By: Deb Kitchenmaster
Have you ever had a conversation with someone and wondered what zone they live in? You know, it’s like what are we talking about here? They tend to speak a language that creates confusing pictures in your mind as you listen. There are also people whose language is more like an artist with a paintbrush in their hand as they stoke each sentence with heartfelt conversation. You sense something INSIDE — a ‘new,’ ‘fresh’ kind of language.
I’m laughing as I remember a conversation I had with my daughter back in the day. She looks at me and asks, “Mom, do we always have to have intense (deep) conversations? I mean, do you think maybe we could just talk about the weather sometime?” Seriously, that NEVER occurred to me. I did GET the message and I heard her loud and clear. The rest of the story is, I took her advice to heart. The next time we had a mother/daughter connection, I made a sincere effort and talked about the weather. Basically, she started laughing halfway through my sincere weather reporting, and told me how lousy I was on this level of communication. You know what? She’s absolutely right! We had a great laugh!
As you interact with your horse, you will engage with leadership, language, and love; hopefully in equal doses. Language is important on so many levels.
Let’s talk about our souls. Our soul is located midpoint between spirit and matter, somewhat like a rainbow bridging earth and sky. Soul is a different reality than body. It is eternal. It hears with eternal ears, sees with eternal eyes, and smells with eternal nose. Its presence resonates with that “other dimension.” It has NO language. Therefore, it speaks in imagery – the only way it can communicate eternal truths to beings that are both eternal and temporal. “Matter” is not seen merely with the natural eye, but is perceived with the inner eye. Voilà! When matter is perceived, the soul has created an image. Perception requires imagination, creativity, and reflection.
Now, let’s saddle up and go on a little trail ride with Aristotle. “And of course the brain is not responsible for any of the sensations at all. The correct view is that the seat and the source of sensation is the region of the heart.” The words “heart” and “soul” are interchangeable. There is a danger in becoming too brain-focused when looking at horse/human relationships. We need to be more aware of the heart’s intelligence. We more-than-likely will find ourselves “stuck” in going forward with our horse if we are singly analytical. We need to invite our soul to meet their spirit.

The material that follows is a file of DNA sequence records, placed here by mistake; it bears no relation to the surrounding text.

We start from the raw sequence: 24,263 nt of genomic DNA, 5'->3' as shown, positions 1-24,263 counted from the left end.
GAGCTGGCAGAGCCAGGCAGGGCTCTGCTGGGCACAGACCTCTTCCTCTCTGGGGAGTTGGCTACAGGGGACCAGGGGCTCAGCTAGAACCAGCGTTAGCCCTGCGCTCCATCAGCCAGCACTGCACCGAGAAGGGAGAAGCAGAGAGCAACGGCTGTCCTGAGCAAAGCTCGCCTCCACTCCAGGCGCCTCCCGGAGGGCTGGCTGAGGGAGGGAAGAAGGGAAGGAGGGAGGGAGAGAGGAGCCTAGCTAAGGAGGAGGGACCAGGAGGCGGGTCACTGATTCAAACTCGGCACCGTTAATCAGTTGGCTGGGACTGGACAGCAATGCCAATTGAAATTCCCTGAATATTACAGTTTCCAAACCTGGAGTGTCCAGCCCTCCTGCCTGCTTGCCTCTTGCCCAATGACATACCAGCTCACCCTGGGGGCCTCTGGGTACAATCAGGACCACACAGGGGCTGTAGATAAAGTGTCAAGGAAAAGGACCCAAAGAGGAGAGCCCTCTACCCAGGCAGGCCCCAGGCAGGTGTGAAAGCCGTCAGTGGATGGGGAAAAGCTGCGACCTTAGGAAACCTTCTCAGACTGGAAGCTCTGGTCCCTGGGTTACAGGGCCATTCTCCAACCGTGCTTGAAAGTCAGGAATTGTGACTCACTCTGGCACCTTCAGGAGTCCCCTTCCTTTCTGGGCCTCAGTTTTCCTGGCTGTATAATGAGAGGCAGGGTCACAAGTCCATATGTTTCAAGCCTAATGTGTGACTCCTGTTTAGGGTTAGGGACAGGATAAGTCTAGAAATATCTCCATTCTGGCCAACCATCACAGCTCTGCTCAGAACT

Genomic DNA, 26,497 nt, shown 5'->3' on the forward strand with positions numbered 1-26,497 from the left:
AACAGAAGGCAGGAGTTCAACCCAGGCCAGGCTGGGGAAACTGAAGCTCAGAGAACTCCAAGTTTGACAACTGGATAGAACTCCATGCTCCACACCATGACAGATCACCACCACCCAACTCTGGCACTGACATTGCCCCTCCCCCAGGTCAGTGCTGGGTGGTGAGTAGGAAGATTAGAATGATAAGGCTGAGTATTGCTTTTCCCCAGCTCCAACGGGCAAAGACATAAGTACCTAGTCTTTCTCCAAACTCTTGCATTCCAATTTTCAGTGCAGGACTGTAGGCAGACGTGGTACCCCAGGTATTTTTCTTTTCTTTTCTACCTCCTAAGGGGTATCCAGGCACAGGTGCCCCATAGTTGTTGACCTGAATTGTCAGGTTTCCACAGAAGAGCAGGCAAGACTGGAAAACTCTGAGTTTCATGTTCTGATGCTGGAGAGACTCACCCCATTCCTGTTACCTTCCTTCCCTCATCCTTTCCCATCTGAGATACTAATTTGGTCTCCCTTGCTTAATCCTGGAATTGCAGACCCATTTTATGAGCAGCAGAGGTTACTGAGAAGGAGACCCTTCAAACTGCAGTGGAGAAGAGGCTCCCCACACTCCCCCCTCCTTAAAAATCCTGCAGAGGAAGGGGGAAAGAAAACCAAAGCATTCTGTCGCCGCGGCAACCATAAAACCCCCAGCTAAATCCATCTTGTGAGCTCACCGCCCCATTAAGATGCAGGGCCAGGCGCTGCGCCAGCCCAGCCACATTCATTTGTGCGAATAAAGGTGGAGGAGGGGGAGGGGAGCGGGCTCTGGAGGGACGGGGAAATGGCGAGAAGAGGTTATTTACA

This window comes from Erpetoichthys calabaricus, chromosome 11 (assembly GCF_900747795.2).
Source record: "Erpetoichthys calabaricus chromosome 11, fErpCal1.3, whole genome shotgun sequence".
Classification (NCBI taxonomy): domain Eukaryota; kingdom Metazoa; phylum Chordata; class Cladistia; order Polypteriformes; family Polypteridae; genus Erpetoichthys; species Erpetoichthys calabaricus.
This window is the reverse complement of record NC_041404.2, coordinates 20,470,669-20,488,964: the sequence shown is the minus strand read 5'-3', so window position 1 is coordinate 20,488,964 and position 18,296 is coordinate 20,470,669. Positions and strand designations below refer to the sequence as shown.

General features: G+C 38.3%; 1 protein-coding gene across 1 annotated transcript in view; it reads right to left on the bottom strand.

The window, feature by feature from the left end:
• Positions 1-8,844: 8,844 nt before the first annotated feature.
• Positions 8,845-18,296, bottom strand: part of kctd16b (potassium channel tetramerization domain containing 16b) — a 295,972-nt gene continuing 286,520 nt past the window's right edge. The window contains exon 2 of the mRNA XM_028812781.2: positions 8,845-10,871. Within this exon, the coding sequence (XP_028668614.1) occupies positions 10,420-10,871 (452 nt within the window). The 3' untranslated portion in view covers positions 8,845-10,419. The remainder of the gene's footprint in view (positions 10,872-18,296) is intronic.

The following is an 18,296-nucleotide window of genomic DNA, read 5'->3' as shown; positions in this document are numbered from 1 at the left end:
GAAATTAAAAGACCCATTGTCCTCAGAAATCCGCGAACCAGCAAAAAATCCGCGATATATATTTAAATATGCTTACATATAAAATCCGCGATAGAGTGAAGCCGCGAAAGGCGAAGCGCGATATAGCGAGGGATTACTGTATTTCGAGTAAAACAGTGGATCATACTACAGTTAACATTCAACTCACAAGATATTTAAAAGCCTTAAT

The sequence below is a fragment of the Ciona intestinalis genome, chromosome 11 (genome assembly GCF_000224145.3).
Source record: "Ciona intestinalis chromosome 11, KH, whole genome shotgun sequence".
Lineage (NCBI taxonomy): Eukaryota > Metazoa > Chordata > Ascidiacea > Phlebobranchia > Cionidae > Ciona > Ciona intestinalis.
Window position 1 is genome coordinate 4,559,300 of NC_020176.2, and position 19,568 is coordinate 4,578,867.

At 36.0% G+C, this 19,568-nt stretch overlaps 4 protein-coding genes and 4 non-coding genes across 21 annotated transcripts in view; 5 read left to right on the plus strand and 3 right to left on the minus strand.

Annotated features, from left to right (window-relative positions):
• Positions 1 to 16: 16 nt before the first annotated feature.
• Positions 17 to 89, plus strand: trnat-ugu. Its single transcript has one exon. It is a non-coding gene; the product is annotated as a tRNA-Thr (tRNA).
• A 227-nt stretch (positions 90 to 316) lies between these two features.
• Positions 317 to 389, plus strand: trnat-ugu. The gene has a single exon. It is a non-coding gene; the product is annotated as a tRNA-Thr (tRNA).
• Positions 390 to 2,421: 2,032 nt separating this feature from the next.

HORSE AND SOUL #1 – A twelve-year-old girl sends a card expressing her experience with the horses … “Keep listening with your heart/soul, not just your ears, because horses gave me that advice to pass on to others.”
HORSE AND SOUL #2 – A teenager who is in weekly professional counseling tells her friend (Lucy) who asked, “How’s it going?” that all is going well. “I just tell them what they want to hear, get up, and walk out the door after I have had the required time with my counselor.” Lucy, who has been spending time with horses, responds by saying, “Oh, my horse would never let me get by with that! My horse knows exactly where I am and she holds me accountable. My horse knows when I’m real and when I’m not. She doesn’t let me get away with anything!” Note to teens: You may be able to fool a human, but you will not fool a horse.
HORSE AND SOUL #3 – I asked, “Does this horse speak to you?” “Yes,” she responded. “How do you know this horse is speaking to you?” I asked. “HERE,” she answered, thumping her stomach area gently. “I feel it here.” Curious, I asked, “What is that place where you hear the horse speaking to you?” She tenderly said, “It’s my soul; my heart.”
And the HORSE AND SOUL stories continue.
Note to self: “The best way to relate to a horse is to have the courage to follow your heart.”
MERRY CHRISTMAS ya’ll!
By: Deb Kitchenmaster